The foundation staff tried caucusing a few years ago, after reading an article about it.

    Many corporations and other organizations have support or “affinity” groups for gay or minority coworkers. But caucusing asks the majority to participate, too — to notice unfairness, and to work for change.

    “If I’m a white person, I have the choice to think about racism or not,” Packard said. “People of color don’t have that choice.”

    In the last eight months, it has become a regular practice, alongside conversations about race in integrated settings. Each caucus meets twice a month. Attendance is voluntary. It’s confidential, but the leaders of each caucus — Jackson, who is black, and Alicia Ridenour, who is white — meet regularly to debrief Packard on issues that emerge.

    Initially, some found it awkward.

    “At the first all-staff retreat when [leaders said] ‘We’re going to break into caucus by race’ and I was like, what?” said Anne Hayes, the acting chief operating officer. “Shouldn’t we all be talking together?”

    But Hayes said she has come to see value in the practice. White caucus members teach one another about what, for example, might constitute a “microaggression” — a subtle racial insult that, when combined with a lifetime of such remarks, can cause serious damage. The whites-only environment can lead to more productive conversations by minimizing embarrassment and the risk of hurting colleagues of color.

    “We can learn things on our own, without putting pressure on people of color to teach us,” she said.

    Hayes said she has called a close friend, a woman of color she met in business school, to apologize for insensitive things she remembers saying years ago. She recalls, for example, searching for explanations other than racism for her friend’s stories of her brother constantly being stopped by police in their upscale neighborhood, and of not being able to hail a taxi in New York.

    “I find ways to become a better ally, even if it’s as simple as listening to stories like that and saying, ‘That must have been really hard,’ instead of, “Are you sure the person meant that?’ ” she said.

    People of color on staff say the caucus meetings offer support and healing from the racism they encounter, especially in the course of their work in the community. It’s also a chance to consider how they may have unconsciously internalized a sense of inferiority.

    Blanca Valentin, a clinical manager at College Bound Dorchester, said she appreciates the nodding around the circle when she relates her experiences.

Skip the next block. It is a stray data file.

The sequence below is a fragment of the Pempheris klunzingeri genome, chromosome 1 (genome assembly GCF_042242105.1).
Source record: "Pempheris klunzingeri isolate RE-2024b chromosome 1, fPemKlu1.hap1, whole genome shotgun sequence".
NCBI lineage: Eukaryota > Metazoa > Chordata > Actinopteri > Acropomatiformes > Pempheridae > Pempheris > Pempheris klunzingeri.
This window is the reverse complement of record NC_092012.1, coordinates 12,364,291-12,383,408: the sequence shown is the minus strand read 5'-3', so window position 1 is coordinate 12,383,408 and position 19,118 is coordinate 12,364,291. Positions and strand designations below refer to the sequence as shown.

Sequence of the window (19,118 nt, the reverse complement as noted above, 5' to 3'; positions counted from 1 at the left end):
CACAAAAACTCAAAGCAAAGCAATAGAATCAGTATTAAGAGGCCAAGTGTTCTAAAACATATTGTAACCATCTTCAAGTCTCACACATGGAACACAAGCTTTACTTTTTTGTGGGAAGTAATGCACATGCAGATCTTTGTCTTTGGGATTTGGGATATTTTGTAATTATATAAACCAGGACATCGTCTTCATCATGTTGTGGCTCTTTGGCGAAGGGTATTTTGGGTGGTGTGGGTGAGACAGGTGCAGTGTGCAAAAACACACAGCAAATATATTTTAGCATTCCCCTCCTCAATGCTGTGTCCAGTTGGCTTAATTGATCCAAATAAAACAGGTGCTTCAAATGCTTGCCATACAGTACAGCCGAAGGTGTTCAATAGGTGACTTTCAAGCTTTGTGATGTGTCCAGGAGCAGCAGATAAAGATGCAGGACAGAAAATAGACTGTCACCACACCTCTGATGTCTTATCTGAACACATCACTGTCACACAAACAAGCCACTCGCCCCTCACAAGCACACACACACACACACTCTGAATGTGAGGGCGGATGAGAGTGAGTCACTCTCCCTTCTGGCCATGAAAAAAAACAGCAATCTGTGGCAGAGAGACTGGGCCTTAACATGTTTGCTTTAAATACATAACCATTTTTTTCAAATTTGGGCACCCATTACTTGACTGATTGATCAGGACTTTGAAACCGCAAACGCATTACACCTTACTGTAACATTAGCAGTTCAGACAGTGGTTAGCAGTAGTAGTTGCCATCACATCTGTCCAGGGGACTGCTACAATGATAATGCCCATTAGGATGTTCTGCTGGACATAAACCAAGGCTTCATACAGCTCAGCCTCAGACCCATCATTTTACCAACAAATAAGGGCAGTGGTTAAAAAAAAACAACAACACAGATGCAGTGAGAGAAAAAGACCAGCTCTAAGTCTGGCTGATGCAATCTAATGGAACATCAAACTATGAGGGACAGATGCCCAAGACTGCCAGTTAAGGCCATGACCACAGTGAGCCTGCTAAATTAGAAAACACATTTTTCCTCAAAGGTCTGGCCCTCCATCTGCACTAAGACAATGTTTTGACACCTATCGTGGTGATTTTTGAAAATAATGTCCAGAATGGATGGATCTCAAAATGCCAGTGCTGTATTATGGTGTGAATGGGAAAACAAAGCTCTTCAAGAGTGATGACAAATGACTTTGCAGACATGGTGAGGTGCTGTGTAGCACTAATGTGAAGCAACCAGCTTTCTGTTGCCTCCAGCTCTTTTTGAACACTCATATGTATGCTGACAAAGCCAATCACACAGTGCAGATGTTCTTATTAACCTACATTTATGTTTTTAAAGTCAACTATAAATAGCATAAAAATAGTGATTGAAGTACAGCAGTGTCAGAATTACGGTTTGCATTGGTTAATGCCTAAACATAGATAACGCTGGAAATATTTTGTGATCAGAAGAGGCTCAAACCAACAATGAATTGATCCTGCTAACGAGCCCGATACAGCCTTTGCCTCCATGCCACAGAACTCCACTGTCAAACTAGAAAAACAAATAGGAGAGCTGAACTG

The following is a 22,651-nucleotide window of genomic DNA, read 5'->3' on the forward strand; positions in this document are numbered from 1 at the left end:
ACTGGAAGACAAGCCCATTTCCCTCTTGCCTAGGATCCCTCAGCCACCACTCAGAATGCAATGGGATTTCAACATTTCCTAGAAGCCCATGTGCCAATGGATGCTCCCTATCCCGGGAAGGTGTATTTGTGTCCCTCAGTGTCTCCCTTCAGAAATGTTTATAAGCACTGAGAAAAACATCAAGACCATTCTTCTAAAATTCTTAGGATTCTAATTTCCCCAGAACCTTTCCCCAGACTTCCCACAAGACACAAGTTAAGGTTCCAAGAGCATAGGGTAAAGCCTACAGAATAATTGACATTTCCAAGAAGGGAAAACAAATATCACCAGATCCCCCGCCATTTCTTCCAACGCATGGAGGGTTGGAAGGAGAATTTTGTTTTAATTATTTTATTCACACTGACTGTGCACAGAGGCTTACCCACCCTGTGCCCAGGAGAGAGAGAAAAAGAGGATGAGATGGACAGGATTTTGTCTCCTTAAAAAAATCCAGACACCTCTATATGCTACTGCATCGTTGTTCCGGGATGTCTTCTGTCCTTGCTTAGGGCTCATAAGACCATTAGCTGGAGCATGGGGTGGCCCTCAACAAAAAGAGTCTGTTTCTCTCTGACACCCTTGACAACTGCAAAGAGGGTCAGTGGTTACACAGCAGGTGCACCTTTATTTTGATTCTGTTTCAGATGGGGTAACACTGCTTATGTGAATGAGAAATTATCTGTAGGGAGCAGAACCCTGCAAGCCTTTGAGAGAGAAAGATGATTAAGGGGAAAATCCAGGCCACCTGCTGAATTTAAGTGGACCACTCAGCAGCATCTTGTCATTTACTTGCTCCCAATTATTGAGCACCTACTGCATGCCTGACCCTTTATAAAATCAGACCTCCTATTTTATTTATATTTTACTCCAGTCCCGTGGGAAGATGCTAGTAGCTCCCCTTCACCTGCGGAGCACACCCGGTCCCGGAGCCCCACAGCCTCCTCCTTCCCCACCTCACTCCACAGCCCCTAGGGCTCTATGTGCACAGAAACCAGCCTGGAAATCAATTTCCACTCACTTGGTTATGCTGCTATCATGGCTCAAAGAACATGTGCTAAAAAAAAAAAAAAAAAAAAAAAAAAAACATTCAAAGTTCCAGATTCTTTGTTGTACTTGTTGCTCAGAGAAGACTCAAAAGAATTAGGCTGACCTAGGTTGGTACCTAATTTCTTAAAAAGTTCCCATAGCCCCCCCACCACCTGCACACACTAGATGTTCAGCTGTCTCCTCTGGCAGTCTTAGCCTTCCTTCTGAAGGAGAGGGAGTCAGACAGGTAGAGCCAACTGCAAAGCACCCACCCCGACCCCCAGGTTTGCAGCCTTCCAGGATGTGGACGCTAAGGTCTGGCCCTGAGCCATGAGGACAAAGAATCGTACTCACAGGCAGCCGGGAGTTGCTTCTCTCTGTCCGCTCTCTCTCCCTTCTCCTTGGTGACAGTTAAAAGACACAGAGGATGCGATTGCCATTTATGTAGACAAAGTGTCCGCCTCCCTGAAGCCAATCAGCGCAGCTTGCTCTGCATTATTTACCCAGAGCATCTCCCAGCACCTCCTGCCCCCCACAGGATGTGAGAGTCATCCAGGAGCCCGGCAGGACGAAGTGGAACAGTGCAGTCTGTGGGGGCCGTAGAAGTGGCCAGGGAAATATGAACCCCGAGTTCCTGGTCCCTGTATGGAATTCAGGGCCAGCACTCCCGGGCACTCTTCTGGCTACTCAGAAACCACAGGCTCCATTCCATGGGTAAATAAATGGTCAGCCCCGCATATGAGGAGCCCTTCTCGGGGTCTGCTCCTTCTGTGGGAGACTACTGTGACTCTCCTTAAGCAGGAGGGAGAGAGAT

“Even in most social settings, it’s really difficult and uncomfortable to talk about race and the challenges you are facing,” Valentin said. “This isn’t just dumping and complaining. It’s being vulnerable.”

    And in a cultural environment in which racism isn’t always obvious, caucusing can help people analyze ambiguous situations.

    “When things are more coded, it’s harder,” said Priscilla Andrade, who directs the Trinity Education for Excellence Program for middle and high school students. “Was that really about race? Was it not?”

    The foundation is beginning to share its anti-racism work; last September, the staff taught representatives from 20 or so Boston organizations about caucusing.

    Earlier this month, a training session began with an exercise. Twolarge sheets of paper hung on opposite sides of the room, each listing characteristics of “white supremacy culture.” Separately, whites and people of color were asked to put stickers beside the ones they noticed most often at the foundation.

    Many staffers in both groups flagged “sense of urgency” — unnecessarily rushed decision-making that, with a slower and more thoughtful approach, could be more inclusive. But many more staffers of color than whites put their stickers next to “right to comfort” — the notion that white people should not be made to feel uncomfortable.

    Caucusing began. In one room, Jackson asked the staffers of color to scoot their chairs in closer. Andrade mused over the groups’ different perceptions. She noted that the foundation’s sense of urgency seemed to taper when it came to having difficult conversations about race with Trinity Church and the foundation board, a majority of whose members are white.

    “It’s like we’re willing to examine the problem, but not dismantle it,” Andrade said.

    In the other room, the white caucus ruminated on the same question: Why did so many people of color still feel as if the foundation was laboring to protect white people’s feelings?

    “That one hurt,” Packard acknowledged. Having a sense of urgency about making change in the world might not always be a bad thing, she said, “but right to comfort I can’t really defend.”

    Lisa Wangsness can be reached at